On May 17, the New York Times ran a front-page article on New York Archbishop Timothy Dolan trying to pin some dirt on him, but as usual the story contained nothing.

Times reporter Serge F. Kovaleski had been investigating Archbishop Dolan for a year, and he gave it his best shot in this article. There was nothing for Dolan to worry about—Kovaleski failed to lay a glove on him. But it wasn’t for lack of trying: unprofessionally, he allowed a professional victims’ group, SNAP, to drive his 3784-word story.

No other newspaper in the nation would post a front-page story on a religious leader that led nowhere, save for the Times. In classic fashion, the reader was teased at the beginning with this nugget: the professional victims were disappointed when they learned that Dolan, then the newly installed archbishop of Milwaukee, “had instructed lawyers to seek the dismissal of five lawsuits against the church.” Now the only question that really mattered is whether Dolan made the right decision—not whether those reflexively inclined to believe the worst about the Catholic Church were disappointed. But the reader had to search in vain to find an answer: the story never addresses this issue again. So we know Dolan was right.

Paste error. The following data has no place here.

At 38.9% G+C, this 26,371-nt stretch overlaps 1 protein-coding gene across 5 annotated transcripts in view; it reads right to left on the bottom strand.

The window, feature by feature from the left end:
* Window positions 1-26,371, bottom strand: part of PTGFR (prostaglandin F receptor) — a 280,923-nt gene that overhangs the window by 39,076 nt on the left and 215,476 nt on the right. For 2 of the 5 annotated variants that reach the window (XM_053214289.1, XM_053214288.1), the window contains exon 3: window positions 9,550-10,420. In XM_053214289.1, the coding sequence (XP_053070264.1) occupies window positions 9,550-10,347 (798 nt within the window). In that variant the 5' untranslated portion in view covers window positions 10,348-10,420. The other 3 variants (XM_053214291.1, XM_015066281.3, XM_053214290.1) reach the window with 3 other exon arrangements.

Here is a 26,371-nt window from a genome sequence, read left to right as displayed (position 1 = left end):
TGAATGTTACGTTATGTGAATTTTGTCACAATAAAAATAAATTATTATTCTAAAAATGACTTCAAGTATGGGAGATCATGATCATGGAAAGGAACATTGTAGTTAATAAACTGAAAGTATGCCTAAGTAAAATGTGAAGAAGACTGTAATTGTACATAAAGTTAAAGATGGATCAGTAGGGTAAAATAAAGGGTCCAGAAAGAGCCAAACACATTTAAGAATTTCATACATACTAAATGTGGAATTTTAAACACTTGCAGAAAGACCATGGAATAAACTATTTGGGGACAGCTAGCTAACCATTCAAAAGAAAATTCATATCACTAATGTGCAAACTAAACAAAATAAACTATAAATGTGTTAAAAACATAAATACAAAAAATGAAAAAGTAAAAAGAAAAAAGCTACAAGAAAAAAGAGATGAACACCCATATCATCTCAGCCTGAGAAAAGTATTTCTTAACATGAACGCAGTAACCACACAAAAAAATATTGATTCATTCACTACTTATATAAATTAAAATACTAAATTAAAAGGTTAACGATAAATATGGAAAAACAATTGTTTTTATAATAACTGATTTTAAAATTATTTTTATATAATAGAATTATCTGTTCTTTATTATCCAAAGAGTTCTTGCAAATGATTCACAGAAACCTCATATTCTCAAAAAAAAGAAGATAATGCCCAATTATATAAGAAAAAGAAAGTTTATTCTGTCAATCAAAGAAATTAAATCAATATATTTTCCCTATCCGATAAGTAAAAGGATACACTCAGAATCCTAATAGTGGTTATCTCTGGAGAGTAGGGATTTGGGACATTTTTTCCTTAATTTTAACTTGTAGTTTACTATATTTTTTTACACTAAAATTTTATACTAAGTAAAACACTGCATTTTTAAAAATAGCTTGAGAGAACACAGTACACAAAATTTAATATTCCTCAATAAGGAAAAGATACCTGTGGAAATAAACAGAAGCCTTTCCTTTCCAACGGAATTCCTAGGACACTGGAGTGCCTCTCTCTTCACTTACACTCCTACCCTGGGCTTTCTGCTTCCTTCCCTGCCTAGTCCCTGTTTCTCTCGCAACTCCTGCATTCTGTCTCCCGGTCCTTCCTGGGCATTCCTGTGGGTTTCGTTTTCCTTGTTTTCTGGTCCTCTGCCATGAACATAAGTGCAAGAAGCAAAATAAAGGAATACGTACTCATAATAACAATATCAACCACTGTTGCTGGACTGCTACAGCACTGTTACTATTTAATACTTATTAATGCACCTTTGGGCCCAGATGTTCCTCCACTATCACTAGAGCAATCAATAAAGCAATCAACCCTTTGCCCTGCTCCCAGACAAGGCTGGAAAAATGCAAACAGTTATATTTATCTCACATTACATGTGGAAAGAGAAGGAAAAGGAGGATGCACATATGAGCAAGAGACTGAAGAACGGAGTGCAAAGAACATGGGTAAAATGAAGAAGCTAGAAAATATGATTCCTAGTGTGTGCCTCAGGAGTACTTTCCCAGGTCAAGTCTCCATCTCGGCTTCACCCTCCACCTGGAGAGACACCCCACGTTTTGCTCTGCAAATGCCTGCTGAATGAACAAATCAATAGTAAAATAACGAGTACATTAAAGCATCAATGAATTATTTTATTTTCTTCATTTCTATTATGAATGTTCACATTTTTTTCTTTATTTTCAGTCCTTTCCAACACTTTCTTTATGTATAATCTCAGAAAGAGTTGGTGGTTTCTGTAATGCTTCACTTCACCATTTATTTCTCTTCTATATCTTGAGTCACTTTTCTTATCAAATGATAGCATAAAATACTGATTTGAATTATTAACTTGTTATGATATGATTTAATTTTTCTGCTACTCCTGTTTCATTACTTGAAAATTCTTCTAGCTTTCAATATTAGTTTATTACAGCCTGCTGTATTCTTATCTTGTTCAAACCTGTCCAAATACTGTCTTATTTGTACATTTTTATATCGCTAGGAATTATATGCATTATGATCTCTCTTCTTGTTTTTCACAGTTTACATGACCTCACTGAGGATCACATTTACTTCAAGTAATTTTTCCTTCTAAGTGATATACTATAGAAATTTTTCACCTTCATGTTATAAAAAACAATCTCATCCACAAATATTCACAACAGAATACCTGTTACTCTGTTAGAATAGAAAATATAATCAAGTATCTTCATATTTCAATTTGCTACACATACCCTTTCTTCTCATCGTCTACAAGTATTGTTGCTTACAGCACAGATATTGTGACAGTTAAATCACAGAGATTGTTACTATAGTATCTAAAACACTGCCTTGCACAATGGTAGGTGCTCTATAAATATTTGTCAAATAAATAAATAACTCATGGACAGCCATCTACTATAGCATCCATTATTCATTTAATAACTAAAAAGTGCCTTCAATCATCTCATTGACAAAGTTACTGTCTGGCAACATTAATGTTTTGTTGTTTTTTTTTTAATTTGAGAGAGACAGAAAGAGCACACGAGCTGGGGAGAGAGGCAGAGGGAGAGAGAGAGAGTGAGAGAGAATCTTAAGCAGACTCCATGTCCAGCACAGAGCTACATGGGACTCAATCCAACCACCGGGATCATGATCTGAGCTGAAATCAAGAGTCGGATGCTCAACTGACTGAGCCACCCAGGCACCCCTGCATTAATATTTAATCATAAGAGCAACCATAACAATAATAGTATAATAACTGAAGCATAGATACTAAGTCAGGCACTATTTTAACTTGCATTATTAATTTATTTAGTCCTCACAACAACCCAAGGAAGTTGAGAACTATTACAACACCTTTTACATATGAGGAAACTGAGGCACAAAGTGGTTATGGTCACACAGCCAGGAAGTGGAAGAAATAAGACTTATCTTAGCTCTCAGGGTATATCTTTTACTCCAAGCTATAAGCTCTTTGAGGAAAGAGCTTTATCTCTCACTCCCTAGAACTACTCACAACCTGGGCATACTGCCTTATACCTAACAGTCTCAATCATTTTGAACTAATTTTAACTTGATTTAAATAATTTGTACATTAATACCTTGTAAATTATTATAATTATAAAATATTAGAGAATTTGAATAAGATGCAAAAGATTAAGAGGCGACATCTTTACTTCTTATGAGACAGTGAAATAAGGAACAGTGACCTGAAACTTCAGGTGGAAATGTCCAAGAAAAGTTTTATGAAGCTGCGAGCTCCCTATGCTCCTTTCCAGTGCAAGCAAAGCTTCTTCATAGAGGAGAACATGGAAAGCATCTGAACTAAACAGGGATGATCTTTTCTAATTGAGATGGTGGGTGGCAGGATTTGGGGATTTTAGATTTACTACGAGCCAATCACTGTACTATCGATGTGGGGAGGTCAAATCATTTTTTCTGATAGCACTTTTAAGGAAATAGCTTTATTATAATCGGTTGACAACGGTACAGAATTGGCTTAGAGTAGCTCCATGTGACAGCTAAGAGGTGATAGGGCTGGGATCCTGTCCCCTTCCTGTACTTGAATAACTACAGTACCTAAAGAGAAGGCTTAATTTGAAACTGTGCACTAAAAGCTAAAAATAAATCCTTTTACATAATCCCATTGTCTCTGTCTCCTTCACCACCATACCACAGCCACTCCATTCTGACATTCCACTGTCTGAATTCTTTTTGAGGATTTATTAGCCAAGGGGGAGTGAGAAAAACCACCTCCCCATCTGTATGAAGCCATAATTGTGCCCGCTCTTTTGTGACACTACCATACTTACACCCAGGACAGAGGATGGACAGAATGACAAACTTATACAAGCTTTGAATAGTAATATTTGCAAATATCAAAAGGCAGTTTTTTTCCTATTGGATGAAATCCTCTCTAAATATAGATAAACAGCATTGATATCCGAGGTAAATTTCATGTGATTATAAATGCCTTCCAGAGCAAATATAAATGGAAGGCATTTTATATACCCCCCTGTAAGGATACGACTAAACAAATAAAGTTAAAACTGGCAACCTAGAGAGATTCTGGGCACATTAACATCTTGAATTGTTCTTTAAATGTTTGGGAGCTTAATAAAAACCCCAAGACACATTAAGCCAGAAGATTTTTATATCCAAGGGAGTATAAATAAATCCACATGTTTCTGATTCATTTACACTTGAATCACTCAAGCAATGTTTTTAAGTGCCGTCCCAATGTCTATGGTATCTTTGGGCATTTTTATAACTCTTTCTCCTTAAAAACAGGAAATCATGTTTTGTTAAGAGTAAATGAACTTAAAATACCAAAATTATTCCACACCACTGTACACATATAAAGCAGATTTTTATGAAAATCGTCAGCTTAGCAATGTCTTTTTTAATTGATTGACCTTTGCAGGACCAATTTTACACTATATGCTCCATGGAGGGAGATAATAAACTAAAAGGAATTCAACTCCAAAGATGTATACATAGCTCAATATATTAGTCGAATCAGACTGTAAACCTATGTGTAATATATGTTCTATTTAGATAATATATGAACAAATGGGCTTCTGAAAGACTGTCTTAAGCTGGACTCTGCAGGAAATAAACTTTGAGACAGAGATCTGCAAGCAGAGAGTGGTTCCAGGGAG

Much coverage is given to a priest who sued his accuser. Interestingly, the accuser had a psychiatric history of lying and blaming others, and no one ever spoke badly about the priest. Largely unresolved, one wonders why this case was even mentioned, unless it was to put Dolan in a bad light for standing by the priest. Isn’t that what those who run the Times would do if a less than credible accusation were made against one of their reporters? Or would they throw the accused overboard?

The story made a big deal about the fact that not all dioceses post the names of guilty priests, and that many do not list religious order priests. So what? Why should the Church be held to a different standard? Where are the names of all the public school teachers found guilty?

In any event, the story on Dolan revealed more about the New York Times than it did Archbishop Dolan.

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